[Apologies for the poor quality photos, but I thought it was interesting enough to post anyway.]
On our doorstep at 10pm on May 11, in the pitch-dark, was a Spotted Salamander, Ambystoma maculatum. They are quite large, maybe 7 inches long, and this one may have been en route to lay eggs in our small pond.
I brought it inside to photograph, but it didn’t like the light, so I cut the photoshoot short, took it back out, and replaced it on the earth next to where we found it. In the morning it was gone, hopefully heading off for a tryst in my pond…
But then I went to a nearby vernal pool, and found some eggs,
which I carefully replaced in the pond to create lots of new black and yellow monsters. This was early May; by August they look like this, recognizably a salamander, but still with external gills. That’s what three months of development can do:
(The photo above was taken three years ago.)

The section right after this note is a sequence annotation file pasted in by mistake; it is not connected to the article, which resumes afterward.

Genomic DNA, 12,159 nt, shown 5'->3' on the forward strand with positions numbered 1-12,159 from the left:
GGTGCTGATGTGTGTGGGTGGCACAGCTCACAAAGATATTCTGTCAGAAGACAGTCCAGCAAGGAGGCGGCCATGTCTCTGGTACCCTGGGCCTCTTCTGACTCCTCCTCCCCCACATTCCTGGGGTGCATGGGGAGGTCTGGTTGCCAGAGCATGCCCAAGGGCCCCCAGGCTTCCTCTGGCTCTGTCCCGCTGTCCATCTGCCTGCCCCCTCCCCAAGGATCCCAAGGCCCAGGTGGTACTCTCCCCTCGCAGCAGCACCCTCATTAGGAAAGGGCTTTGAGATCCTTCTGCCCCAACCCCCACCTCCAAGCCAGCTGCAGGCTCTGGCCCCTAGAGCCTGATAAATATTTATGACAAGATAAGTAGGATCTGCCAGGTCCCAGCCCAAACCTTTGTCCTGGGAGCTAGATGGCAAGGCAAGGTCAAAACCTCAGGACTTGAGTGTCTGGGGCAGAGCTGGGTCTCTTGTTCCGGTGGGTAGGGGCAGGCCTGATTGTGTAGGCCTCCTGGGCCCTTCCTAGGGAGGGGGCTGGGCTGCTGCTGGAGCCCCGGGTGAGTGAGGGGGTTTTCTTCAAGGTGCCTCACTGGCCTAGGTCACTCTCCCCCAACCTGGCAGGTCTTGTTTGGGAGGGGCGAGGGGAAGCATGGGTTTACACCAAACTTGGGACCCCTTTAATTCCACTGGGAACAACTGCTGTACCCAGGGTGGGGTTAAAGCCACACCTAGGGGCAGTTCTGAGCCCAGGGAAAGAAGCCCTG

And early one hot summer morning a couple of years ago a miniature one had found refuge in a cooler full of ice left out after a party:
Their population is stable, and they can live for 10 years. They live under rocks and logs, emerging only at night, returning to the pond in spring to mate and lay their eggs. This secretive life style makes them hard to see. Many years ago we found one in our dark cool basement, where it seemed to have spent the winter. Indeed, the one we saw on our doorstep may have just emerged from the basement, which is built of hand-hewn granite blocks from 1810 when the house was built, and is full of damp crevices through which a salamander could wriggle.
P.S. For a long time I thought salamanders were what Americans called newts. `It turns out however that salamanders are the larger family, which includes newts as a sub-group. Newts are semi-aquatic even as adults, with webbed feet. True salamanders are terrestrial except when mating, and have feet adapted for digging.